There is a long and fascinating history behind India's capital city. From Inderprastha of 400 BCE to Luteyns' New Delhi, the teeming northern Indian megapolis has been through seven major avatars and numerous rulers. In the history spread over three millennia, Delhi may have seen majestic Moghuls and splashy Sultans but never before Arvind Kejriwal, a ruler had galvanised Dilliwalas so much.
The nationwide polarisation for and against the enigmatic politician has accentuated even further with the sudden resignation of the Aam Aadmi Party (AAP) government earlier this month.
AAP leadership has come under heavy cannon-fire from, besides Congress and BJP, the electronic and print media. Phrases like designed martyrdom, well-choreographed harakiri and scripted drama are being used by the well-heeled media bosses to describe Arvind Keriwal's resignation after failure to push his Jan Lokpal Bill through the Delhi Assembly.
Action against Mukesh Ambani
Among the many controversial decisions taken by the Kejriwal government, the alleged First Information Report (FIR) against the richest Indian on the planet Mukesh Ambani has been in the news headlines for a while now. The AAP government has reportedly directed the ACB to file the FIR against the Reliance chief Mukesh Ambani, Petroleum minister M Veerappa Moily, former Union minister Murli Deora and retired director general of hydrocarbons VK Sibal.
Both Congress and BJP have reacted sharply after the AAP government made announcements of the FIR against Mukesh Ambani and others but without naming them.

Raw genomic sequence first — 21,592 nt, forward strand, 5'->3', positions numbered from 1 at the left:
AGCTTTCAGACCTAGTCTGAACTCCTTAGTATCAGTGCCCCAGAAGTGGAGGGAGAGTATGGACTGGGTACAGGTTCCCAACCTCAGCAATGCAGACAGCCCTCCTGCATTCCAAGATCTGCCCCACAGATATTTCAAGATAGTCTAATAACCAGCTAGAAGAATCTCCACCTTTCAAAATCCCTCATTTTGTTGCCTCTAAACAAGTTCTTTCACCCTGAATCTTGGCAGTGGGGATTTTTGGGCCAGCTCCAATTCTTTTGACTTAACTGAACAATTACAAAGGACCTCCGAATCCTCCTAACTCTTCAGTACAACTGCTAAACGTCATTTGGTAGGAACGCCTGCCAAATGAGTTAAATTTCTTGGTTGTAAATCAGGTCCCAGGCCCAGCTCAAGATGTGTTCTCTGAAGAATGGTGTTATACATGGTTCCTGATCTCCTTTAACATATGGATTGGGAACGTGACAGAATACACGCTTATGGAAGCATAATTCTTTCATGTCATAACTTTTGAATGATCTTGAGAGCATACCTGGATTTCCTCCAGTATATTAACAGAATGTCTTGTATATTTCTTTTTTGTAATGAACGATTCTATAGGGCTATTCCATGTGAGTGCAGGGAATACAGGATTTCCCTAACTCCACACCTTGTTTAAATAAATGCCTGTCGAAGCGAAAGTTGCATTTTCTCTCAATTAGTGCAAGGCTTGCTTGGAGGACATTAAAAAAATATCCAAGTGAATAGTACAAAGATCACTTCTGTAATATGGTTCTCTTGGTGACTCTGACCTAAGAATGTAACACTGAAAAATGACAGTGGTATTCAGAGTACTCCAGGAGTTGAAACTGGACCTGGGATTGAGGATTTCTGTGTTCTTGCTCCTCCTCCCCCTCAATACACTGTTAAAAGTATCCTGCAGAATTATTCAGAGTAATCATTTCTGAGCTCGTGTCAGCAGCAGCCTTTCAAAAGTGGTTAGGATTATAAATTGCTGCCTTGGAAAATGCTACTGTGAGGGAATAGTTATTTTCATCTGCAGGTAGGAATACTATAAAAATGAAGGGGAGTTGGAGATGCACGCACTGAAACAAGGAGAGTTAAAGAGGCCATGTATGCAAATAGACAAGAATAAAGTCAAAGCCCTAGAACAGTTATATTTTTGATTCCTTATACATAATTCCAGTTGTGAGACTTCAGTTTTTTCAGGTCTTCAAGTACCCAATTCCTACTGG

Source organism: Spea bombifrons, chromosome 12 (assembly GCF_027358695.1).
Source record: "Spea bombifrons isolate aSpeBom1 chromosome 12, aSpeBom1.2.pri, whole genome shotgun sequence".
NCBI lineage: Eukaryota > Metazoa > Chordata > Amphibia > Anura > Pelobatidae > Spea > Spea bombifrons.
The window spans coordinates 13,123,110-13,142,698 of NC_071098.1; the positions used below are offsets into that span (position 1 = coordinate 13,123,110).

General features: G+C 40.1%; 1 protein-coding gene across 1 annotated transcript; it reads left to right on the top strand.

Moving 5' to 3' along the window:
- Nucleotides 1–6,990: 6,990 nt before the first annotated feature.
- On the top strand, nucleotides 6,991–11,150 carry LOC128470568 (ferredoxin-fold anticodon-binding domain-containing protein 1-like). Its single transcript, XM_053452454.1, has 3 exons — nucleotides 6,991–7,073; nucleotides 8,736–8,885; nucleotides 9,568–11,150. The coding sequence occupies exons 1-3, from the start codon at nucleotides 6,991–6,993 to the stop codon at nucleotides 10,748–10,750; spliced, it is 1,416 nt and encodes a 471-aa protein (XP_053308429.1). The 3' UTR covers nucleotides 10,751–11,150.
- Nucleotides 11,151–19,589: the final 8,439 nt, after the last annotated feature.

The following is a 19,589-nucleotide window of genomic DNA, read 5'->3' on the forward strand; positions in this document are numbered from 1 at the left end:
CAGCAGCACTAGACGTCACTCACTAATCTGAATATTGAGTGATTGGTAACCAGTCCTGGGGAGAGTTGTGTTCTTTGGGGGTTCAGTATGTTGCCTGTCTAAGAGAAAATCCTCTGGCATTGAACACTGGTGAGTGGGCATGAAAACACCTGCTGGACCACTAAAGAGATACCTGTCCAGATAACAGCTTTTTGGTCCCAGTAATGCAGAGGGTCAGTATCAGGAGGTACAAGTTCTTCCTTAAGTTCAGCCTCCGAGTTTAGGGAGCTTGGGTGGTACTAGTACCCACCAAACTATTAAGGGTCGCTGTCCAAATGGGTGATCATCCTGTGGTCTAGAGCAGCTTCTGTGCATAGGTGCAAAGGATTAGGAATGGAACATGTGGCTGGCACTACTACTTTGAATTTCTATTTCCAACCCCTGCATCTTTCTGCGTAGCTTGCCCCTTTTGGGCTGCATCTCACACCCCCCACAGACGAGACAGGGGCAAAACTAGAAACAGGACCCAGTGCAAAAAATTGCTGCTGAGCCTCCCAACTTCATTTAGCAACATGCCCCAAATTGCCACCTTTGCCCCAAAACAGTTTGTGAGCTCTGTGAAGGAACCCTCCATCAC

The day Arvind Kejriwal took oath the Delhi Chief Minister, it was obvious to all that AAP government would not last long. While the die-hard AAP supporters are preparing for the future 'battles', some well-respected media commentators have been scathing in their criticism of the party which governed Delhi for less than two months and its chief.
Outlook Group's editorial chairman Vinod Mehta is among those who have expressed 'disappointment' over the quick exit route adopted by Arvind Kejriwal.
"This is the end of a dream. The revolution has debarred itself. Instead of finding ways and means to govern, Kejriwal quit at the drop of a hat. This gamble will boomerang on him. The urban middle class will view the party as reckless demagogues,"
"Their first instinct is to resign. It cannot be my way or highway. They should try and find a way thorough compromise. The great hope in Indian politics has come crushing down," Vinod Mehta mourned.
The veteran journalist is in no mood to accept it as a principled stand. "If there were differences on the bill they should have tried to iron them out. They should know they cannot fight the Ambanis from the streets of Delhi or from the Ramlila ground," Vinod Mehta added.
'Kejriwal is an escapist'
CNN-IBN, editor-in-chief, Rajdeep Sardesai agrees with his senior colleague when he said: "Kejriwal always looked to resign from the first day. He took a huge gamble. The critics will call him an escapist and that he ran away from responsibilities. Kejriwal will believe that he will have a halo of martyrdom on the issue of Jan Lokpal. This was a jump to the national level in view of the Lok Sabha elections ahead".
"He needed an aam aadmi issue to galvanize support and the Jan Lokpal Bill gave just that. The urban middle class is already questioning this recklessness. Only people below a certain income level are still supporting him. He wants to keep the left of centre space occupied by trying to fire off the shoulders of Mukesh Ambani. The real target is Lok Sabha. Kejriwal's politics is of turbulance to capture the Indian mindspace," Sardesai said in one of his channel's discussions.
Arvind Kejriwal critics may accuse him of milking his brief tenure for all its grandstanding potential but those who have reposed faith in the AAP are optimistic about the future course this party would take.
By shaking the well-entrenched political interests to their very roots, AAP has met the expectations of their constituents and some media commentators.